In August 1970, when I returned from the U.S.A. and stopped over in Karachi for a couple of days, one evening Ayesha, Nazli and I had gone over to the Queen’s Road house of my brother, Khwaja Zakiuddin and Binoo Bhabi (sister-in-law) for dinner.
Our parents were staying with them. It so happened that Yasmeen, Zaki Bhaijan’s eldest daughter and her husband, Tanvir Murshed, were also there. In the course of conversation Yasmeen mentioned having seen an advertisement in the Dawn for the sale of apartments on Gizri Road. Her attention must have been drawn to it as it was unusual for such advertisements to appear in those days.
I cut out the advertisement from the paper and went to see the agent, Mr. Zaidi, the following morning. He showed me the plan and I took the decision, straight away, to book one of the few flats that were still available. Ayesha was not very happy with my decision as she felt what would we do with a flat in Karachi when we were living in Dhaka.
My argument was that it would be an investment. We could rent it out or even sell it later.We were leaving for Dhaka early the next morning. Ayesha’s brother K.S.Ahmed, who was then an officer in the Pakistan Navy, and I walked from Sajjad Ahmed’s flat on Gizri road where Ayesha was staying to Pearl Continental where I filled up the form of Frere Town Co-operative Housing Society Ltd., booking a flat for Rs.68,000/- and enclosing a cheque for Rs.20,000 as the first installment.
I gave them to Sally to please hand over to my brother Shahed and request him to deliver it to Mr. Zaidi. I was able to take this decision as I had the necessary funds. Father had gifted us, brothers and sisters, by dividing his land holding around our house Bait-ul-Amn. Shahed and I had adjacent plots facing Mymensingh Road (now Kazi Nazrul Islam Road) which we sold to Glaxo Company..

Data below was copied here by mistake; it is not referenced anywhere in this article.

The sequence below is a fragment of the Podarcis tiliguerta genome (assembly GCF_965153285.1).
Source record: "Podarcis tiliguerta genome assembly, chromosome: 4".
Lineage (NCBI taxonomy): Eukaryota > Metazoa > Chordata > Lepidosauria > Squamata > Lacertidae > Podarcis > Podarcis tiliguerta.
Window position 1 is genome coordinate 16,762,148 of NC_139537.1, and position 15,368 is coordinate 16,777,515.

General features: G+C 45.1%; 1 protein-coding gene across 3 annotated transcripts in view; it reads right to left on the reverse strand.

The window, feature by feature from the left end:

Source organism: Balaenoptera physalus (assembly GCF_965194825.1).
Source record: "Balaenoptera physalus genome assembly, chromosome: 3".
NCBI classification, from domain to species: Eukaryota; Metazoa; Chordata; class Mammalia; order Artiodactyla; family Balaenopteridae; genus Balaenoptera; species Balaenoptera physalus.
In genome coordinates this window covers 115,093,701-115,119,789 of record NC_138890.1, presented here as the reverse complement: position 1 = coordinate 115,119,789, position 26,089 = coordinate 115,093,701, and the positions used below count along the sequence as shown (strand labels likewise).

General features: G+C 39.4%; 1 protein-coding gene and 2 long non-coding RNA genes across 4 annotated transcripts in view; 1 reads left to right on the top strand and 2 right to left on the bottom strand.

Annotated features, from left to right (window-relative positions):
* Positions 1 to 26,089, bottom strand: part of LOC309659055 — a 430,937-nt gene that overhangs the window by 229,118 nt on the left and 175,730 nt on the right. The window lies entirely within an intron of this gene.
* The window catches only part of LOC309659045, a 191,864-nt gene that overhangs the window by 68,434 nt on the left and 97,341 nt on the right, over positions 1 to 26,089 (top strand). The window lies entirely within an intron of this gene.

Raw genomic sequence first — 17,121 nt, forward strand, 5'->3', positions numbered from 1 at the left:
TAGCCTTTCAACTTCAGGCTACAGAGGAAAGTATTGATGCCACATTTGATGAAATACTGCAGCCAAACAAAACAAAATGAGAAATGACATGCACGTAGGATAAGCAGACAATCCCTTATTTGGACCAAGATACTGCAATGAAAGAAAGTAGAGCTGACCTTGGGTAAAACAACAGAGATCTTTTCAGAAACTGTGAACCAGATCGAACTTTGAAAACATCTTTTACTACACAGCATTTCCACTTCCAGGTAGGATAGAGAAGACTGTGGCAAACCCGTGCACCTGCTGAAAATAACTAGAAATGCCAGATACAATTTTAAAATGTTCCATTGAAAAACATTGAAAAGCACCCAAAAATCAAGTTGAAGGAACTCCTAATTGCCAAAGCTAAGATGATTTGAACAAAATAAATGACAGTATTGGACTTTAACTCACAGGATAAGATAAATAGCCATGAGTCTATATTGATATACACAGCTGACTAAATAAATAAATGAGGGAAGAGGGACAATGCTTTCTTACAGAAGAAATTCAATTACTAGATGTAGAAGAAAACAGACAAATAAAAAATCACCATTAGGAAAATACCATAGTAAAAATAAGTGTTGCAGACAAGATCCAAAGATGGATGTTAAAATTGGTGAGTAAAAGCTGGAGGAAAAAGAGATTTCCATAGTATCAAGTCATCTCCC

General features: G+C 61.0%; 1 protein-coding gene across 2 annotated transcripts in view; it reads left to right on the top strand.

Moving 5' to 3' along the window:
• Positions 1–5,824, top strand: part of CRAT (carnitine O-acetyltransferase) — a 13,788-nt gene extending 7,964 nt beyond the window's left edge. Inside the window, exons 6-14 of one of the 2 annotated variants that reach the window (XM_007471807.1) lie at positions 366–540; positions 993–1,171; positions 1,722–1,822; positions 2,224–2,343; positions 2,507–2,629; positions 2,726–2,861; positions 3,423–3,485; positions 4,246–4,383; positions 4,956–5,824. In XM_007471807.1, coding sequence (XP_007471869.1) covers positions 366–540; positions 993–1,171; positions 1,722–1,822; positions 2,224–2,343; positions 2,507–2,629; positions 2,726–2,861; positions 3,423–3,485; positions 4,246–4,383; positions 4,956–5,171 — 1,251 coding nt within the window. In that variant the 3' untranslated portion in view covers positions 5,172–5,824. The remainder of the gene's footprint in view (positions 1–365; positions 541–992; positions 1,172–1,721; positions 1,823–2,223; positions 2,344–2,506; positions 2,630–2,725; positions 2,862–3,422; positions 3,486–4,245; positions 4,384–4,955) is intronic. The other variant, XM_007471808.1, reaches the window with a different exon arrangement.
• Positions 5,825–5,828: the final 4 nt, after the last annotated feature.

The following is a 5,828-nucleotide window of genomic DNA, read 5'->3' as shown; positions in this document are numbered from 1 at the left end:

In Karachi I went round looking for a job without any success, except on two occasions when I was sent for by Rear Admiral Syed Zahid Hasnain who was the Managing Director of Karachi Shipyard. On the first occasion we met in his house on Sunset Boulevard when he offered me the position of Commercial Manager.
However, while talking about the responsibilities I would be expected to undertake, he said that I would have a lot to do with labour, labour unions etc. At this I told him that I had never dealt with labour and have no experience of handling labour. We both agreed that it would not be fair to either of us and the matter was dropped.
A month or so later I got a message that Admiral Hasnain wanted me to see him at the Shipyard. When we met he said he had another suitable job for me. While we were talking a gentleman came to Admiral Hasnain and told him that my brother Lieut. General Khwaja Wasiuddin had opted to go to Bangladesh, implying that it would not be a good idea to employ me. After some thought the Admiral told me that times were not good and it would be better for me to keep a low profile.
By the grace and mercy of the Lord Almighty, we moved into Flat No. 25 on the fifth floor of Riaz & Kandawala Building No. 2, Chaudhry Khaliquzzaman Road No. 7, on 22nd October 1971, which was the first day of the holy month of Ramadhan. That was forty years ago and the Lord Almighty has blessed this home for us as we live in it today.
We had the most pleasant surprise when Nazli arrived one day, having traveled by train from Lahore with a couple of her friends. We thanked God that she was with us and not in Lahore when the situation in the country was grave and troops of India and Pakistan were moving towards the border.
Various members of our family also moved to Karachi from Dhaka. Ahmed Bham, with Haseen and Nargis (Ayesha’s sisters) arrived towards the end of November. They moved into the flat No. 23 on the 4th floor which I had arranged for them. Their children, Mahmood and Mehreen were already in Karachi staying with Lal Khala (aunty) and uncle Ziad who was working for KANUPP.
The Government of Pakistan declared Emergency and I was recalled by Pakistan Navy and posted as Staff Officer under Commodore Hamid Rab at Naval Headquarters, Karachi, in the Department of Shipping Control.
Thus, I was once again in uniform when the 1971 war between India and Pakistan started on 3rd December 1971. Admiral H. H. Ahmed was then the Commander-in-Chief and was kind and considerate to tell me, after cease fire, that he would keep me on as long as possible, but, agreed to release me as soon as I got a job, advising me to keep a low profile.